In his first public comments since a scathing attorney general report finding New York Gov. Andrew Cuomo’s administration undercounted nursing home deaths, the governor on Friday argued criticisms of him were a “political attack” that began with the Trump administration.
“That was mean,” Cuomo said when the federal government blamed New York and other states for the nursing home COVID-19 deaths.
“Where this starts is frankly a political attack from the prior federal administration and HHS… Michael Caputo,” the Democratic governor continued.
Caputo, assistant secretary of public affairs for the Health and Human Services Department under President Trump, fired back immediately in a statement: “Early on, experts at the Health and Human Services administration identified Cuomo’s foolish executive order as a primary cause for thousands of nursing home COVID deaths in New York. He’s right, I called him out on it immediately… Cuomo is personally responsible for thousands of unnecessary nursing home deaths and he must be held accountable.”
The report this week from Attorney General Letitia James, also a Democrat, found that nursing home deaths from coronavirus were undercounted by about 50 percent.
Cuomo has come under fire for his policy in the early months of the pandemic directin nursing homes in the Empire State to accept patients who had or were suspected of having COVID-19. He rescinded the policy in May.
Cuomo insisted the state was following federal guidelines.
“Everybody did the best they could,” he said. “If you think there was a mistake, then go talk to the federal government,” he said. “It’s not about pointing fingers or blame, this became a political football.”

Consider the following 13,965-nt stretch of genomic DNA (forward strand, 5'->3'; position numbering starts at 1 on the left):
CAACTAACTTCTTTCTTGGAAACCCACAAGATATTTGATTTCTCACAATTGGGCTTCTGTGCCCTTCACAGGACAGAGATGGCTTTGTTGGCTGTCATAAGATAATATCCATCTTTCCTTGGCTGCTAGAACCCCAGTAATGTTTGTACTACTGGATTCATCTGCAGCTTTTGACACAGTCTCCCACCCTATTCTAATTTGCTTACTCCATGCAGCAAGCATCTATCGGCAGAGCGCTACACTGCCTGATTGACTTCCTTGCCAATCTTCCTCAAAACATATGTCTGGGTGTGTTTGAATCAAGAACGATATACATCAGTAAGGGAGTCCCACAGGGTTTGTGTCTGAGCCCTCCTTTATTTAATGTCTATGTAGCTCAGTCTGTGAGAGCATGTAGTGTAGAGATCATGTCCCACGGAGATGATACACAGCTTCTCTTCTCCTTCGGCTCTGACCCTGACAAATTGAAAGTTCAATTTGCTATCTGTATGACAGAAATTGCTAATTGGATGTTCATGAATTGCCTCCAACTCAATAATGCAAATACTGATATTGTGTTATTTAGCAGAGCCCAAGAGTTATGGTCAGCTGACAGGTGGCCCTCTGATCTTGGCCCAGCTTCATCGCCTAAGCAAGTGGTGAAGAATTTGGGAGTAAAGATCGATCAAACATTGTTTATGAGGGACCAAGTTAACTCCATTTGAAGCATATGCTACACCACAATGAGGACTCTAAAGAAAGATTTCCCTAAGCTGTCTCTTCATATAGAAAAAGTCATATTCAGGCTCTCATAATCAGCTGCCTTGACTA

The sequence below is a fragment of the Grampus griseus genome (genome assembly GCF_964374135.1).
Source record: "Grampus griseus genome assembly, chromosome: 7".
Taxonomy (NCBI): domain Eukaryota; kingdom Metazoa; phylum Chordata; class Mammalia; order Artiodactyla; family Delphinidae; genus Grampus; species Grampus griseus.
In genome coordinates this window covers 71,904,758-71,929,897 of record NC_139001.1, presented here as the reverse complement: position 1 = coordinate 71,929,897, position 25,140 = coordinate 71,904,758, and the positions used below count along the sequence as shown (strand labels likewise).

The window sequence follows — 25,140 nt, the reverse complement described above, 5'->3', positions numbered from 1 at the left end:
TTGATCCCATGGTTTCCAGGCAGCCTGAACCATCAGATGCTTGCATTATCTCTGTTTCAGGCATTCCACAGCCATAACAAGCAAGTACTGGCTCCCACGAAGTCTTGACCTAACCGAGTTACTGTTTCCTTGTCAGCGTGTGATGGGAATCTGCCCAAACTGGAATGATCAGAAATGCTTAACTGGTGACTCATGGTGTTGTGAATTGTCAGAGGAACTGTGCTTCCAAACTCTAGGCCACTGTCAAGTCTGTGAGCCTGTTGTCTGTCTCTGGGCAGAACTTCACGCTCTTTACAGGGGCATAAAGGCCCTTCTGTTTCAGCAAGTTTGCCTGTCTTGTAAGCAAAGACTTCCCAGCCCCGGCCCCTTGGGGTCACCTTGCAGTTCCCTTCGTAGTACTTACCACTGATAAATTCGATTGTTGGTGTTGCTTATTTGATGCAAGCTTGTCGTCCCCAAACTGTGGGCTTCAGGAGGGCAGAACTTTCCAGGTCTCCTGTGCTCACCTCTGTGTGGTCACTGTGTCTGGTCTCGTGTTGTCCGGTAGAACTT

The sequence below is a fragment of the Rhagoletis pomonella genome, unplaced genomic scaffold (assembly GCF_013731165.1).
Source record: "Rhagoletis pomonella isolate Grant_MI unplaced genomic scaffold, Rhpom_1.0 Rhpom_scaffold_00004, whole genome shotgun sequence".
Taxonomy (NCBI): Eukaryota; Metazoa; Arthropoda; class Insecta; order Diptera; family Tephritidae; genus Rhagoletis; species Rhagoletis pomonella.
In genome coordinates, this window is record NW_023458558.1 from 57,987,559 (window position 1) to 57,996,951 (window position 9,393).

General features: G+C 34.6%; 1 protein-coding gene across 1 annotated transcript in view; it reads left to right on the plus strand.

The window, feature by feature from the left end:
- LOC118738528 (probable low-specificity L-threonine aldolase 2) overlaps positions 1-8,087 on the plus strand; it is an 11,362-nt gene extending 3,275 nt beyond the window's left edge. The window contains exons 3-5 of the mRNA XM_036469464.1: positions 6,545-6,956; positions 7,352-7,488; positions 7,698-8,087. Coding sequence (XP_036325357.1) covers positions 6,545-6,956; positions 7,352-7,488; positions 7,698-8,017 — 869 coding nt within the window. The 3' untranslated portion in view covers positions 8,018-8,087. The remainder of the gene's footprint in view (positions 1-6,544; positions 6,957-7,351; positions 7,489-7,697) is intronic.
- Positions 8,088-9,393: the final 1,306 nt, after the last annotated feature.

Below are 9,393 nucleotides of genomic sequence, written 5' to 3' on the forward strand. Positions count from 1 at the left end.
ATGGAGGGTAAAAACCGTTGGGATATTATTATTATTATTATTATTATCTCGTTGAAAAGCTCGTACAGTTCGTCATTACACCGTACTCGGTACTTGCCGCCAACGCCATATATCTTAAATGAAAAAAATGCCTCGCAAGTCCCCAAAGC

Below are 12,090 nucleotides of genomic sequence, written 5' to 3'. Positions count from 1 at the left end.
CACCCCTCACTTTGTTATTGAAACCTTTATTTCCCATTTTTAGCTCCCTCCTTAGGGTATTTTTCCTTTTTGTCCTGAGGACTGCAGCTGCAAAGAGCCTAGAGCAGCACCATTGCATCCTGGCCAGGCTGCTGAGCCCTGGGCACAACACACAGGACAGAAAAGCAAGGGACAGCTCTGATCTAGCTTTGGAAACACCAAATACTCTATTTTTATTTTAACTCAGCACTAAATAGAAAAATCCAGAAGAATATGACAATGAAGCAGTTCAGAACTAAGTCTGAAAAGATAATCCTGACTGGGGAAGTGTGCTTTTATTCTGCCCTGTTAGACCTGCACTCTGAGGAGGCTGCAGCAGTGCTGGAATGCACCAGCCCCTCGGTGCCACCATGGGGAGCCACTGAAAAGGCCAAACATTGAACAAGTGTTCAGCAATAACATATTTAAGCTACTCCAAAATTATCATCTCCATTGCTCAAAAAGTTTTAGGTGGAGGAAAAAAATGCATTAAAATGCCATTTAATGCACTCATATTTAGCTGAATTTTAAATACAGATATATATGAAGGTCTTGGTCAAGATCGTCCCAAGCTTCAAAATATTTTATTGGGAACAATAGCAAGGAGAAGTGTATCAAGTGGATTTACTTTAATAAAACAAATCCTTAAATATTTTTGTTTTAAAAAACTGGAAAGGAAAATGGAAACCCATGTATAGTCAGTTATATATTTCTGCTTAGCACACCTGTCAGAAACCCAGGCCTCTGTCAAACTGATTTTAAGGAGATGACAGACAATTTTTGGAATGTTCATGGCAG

“The commissioner said no not-for-profit nursing home was forced to take anyone,” he continued. “If they took someone they could not care for, a Covid positive person, they violated the law.”
Cuomo’s office hours earlier had confirmed that thousands more nursing home residents died of COVID-19 than the state’s official tallies had previously acknowledged.
The surprise development, after months of the state refusing to divulge its true numbers, showed that at least 12,743 long-term care residents died of the virus as of Jan. 19, far greater than the official tally of 8,505 on that day, cementing New York’s toll as one of the highest in the nation.
As of Jan. 27, the health department was reporting 5,957 confirmed deaths due to the coronavirus in nursing homes and an additional 2,783 presumed deaths. The state was only counting those who died of the virus in nursing homes, not those in nursing homes who contracted the virus and later died in a hospital.
Cuomo insisted that with the new count the numbers did not change, as the total number of fatalities state-wide was not inaccurate.
“Whether a person died in a hospital or died in a nursing home, people died. People died,” Cuomo said. “…The same people are dying today. Ninety-six percent of the people who died are older people with comorbidities, which happens to be the population that lives in nursing homes. It’s continuing today, even with all the testing we’re doing. If you look at New York state, we have a lower percentage of deaths in nursing homes than other states. One-third of all deaths in this nation are in nursing homes.”
Cuomo said he understood the “instinct” to lay blame on government to find relief from the pain and suffering. “I believe everybody did the best they could – I believe the federal government, CDC, I believe they gave the best guidance they could.” The governor has vociferously criticized Trump and Centers for Disease Control under his administration for their handling of the pandemic.
The Associated Press contributed to this report.